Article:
The ASI, which is aware of this judgement, may be expected to appraise the Allahabad High Court while submitting the opinion and further clarifications the opinion of other Archaeologists, who study the report from an objective angle may also be of assistance in this case. It would also help to dispel the view that the ASI report is "vague and contradictory" as calimed by the other side. Whatever be the case, one thing seems to be certain that the vexed question of this case seems to be nearing an end.

Temple or Tomb -- The CIrcular Structure Discovered at Ayodhya

A purvabhimukha (facing east), partly damaged, circular structure of burnt bricks has been recently excavated by ASI between the trenches E8 and F8 at Ayodhya (Vide the ASI Report 2002-2003).

The bricks used here are of two sizes 28 X 21 X 5.5 cm and 22 X 18 X 5 cm. The bonding material was mud mortar. On its eastern side. there is a rectangular opening, 1.32 m in length and 32.5 cm in width, which was the entrance of the structure. A calcrete block, measuring 70 X 27 X 17 cm. has also been found here, fixed as the doorsill.

An extremely important feature of this structure is the provision of a gargoyle (paranala) made in its northern wall. The ASI Report records that it is 0.04 m wide and 0.53 m long projecting 35 cm from the northern wall of the structure. It is 'V' shaped so that water may drop a little away from the wall.

The elevation suggests that this structure was built on a raised platform, viz. adhishthana. The gargoyle, or the drain, was provided on the norther side. The structure may be dated to 9th-10th century AD (The ASI carried out C-14 determination from this level and the calibrated date ranges between 900 AD and 1030 AD).

This was an independent miniature shrine. The architectural peculiarities suggest that, in all probability, it was a Shiva temple where a Sivalingam was in worship, for example, the gargoyle has been provided to drain out the milk and water offered in the abhisheka ceremony. Noticeable is the fact that gargoyle is given on the northern side as is prescribed in the Vastu texts.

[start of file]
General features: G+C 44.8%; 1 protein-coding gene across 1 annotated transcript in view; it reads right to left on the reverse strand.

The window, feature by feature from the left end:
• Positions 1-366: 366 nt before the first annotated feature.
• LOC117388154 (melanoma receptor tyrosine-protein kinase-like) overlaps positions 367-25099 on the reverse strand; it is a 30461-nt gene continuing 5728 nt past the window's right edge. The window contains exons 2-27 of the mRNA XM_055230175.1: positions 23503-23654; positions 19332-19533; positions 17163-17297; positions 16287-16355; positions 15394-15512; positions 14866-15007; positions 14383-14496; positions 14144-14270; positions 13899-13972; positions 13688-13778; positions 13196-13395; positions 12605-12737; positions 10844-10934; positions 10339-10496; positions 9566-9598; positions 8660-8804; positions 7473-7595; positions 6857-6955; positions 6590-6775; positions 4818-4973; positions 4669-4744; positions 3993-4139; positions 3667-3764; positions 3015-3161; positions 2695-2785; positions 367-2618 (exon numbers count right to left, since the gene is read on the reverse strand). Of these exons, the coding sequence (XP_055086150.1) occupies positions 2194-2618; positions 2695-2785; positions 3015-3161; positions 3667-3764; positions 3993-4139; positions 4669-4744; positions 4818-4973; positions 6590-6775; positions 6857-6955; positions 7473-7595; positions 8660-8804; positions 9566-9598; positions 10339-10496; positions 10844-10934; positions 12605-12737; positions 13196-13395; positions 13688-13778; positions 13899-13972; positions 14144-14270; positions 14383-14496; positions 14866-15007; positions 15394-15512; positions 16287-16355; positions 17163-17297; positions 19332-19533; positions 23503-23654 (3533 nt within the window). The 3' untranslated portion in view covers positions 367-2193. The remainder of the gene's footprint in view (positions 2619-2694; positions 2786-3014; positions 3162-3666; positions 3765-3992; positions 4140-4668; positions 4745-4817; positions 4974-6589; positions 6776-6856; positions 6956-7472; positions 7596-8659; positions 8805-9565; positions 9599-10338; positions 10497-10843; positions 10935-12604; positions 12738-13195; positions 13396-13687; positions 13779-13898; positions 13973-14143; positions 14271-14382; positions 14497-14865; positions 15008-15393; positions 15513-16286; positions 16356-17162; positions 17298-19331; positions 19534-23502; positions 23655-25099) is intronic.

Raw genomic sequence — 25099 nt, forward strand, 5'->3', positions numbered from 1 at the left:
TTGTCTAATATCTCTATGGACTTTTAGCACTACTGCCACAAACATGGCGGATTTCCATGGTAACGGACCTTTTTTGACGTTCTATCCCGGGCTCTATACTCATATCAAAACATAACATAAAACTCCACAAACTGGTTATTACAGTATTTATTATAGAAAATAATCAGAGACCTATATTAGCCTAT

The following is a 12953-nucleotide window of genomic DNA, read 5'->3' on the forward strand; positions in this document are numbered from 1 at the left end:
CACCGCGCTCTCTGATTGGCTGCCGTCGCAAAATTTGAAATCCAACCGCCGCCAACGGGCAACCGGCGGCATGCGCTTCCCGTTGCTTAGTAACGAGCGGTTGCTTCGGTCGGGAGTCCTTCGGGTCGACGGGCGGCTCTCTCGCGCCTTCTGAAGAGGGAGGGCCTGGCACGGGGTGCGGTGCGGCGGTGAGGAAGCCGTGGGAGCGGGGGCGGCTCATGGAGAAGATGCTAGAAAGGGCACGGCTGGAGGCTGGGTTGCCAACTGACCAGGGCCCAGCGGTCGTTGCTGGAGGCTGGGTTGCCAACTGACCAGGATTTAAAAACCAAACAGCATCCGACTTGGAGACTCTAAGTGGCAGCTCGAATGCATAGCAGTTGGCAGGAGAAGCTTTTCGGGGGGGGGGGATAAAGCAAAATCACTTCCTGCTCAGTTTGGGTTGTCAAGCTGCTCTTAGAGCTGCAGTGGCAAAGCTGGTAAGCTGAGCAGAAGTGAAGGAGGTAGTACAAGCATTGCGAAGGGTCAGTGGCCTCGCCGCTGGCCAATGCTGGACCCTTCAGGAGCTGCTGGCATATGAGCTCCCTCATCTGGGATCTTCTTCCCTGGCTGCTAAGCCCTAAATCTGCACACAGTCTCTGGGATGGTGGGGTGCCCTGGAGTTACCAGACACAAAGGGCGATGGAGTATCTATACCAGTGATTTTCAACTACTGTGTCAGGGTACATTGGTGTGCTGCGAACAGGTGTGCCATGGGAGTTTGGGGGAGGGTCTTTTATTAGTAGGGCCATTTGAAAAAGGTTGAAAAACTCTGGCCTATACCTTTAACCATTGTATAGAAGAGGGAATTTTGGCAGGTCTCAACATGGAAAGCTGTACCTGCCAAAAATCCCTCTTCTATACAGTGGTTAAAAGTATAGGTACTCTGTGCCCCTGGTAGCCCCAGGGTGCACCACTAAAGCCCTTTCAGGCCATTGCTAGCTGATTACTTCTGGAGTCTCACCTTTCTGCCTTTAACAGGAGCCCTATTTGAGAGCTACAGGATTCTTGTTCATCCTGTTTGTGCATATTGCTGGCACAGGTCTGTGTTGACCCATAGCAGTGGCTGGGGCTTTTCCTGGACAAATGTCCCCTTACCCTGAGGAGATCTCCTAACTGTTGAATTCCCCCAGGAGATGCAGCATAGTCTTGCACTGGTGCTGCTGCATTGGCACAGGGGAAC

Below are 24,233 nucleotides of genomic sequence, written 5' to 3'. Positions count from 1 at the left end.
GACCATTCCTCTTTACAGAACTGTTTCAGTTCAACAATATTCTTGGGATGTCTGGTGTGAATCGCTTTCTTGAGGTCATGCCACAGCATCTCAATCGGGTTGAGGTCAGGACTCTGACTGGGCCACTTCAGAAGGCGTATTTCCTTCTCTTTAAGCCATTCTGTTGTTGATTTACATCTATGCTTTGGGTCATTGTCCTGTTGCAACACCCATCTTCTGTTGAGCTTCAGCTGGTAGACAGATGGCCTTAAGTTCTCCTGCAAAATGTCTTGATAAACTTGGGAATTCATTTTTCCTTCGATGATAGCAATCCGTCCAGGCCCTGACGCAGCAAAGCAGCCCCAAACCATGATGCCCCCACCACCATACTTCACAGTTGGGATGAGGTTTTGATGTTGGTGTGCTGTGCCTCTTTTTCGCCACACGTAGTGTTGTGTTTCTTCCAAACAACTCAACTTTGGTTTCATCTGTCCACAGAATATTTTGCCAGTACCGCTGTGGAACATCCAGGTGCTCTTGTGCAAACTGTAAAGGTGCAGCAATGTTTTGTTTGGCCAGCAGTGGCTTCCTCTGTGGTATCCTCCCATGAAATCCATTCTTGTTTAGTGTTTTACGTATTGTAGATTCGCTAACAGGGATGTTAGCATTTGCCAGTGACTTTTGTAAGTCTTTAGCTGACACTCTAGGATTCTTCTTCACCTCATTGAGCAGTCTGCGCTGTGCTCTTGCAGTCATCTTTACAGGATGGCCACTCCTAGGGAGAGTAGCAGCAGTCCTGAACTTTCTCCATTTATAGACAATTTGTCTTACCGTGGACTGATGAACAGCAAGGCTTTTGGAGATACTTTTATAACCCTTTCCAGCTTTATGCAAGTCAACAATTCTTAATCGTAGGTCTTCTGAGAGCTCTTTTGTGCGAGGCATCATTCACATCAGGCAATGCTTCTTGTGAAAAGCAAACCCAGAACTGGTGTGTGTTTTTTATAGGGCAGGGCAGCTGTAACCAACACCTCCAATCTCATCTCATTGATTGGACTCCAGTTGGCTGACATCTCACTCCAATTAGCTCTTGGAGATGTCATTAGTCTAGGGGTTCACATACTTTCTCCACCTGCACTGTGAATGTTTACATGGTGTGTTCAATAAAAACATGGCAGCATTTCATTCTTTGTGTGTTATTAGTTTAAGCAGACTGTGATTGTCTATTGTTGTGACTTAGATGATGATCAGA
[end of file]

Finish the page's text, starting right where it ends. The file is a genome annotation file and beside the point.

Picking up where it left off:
It is amazing that, in spite of all these architectural features available in situ, of the Sultanate Period, Irfan Habib is calling it Muslim tomb. Nothing can be more absure than this identification because in India tombs were never built on a circular plan. It was either a square or octagonal in plan and there is not a single example of circular brick tomb.

Secondly, it is too small a structure for a tomb, from inside it is only 4.4 ft. square. Neither could it accommodate a grabe in its interior, nor a Qiblah-Mihrab on its western wall. Qiblah was an integral and essential part of tomb-structure during the Sultanate Period (1192-1526 AD) as is illustrated by numerous examples all over northern India. Thirdly, there is no trace of an arch required for sonstructing dome over the tomb. There are no nook shafts to bear them and no structural trace to suggest any lateral thrust of the mihrab. It may be noted that the sub-structure of the mihrab is built massively on the edges and the four corners, to counter the lateral thrust. One wonders, if it was a tomb without any arch or dome, and without even a grave.

Thus, on the one hand the dimensions of this structure are too small for a tomb and on the other the gagoyle was never used in tombs, while it was an integral feature of the sanctum of Siva temples to drain out the water poured on the Shivalinga. The gargoyle is there and to deny its existence is to cast aspersions not only on 25 excavatyors, both Hindus and Muslims, of the ASI, 2 judges, and 500 policemen but also on a dozen nominees of the concerned parties, who were constantly present during the excavations.

It may be mentioned in this connection that a similar brick temple, circular in plan of the 8th-9th century AD has been recently excavated by the writer at Govisana (Kashipur, Uttaranchal). It also has a similar gargoyle in the north and it has also a rectangular projection on the east.

Irfan Habib will do well, therefore, to substantiate his claim by citing a single example of a circular brick tomb of the Sultanate Period in India. Otherwise, his identification will remain bogus and completely rejected on academic grounds.

(Dr. R. Nagaswamy, Former Director of Archaeology, Tamil Nadu)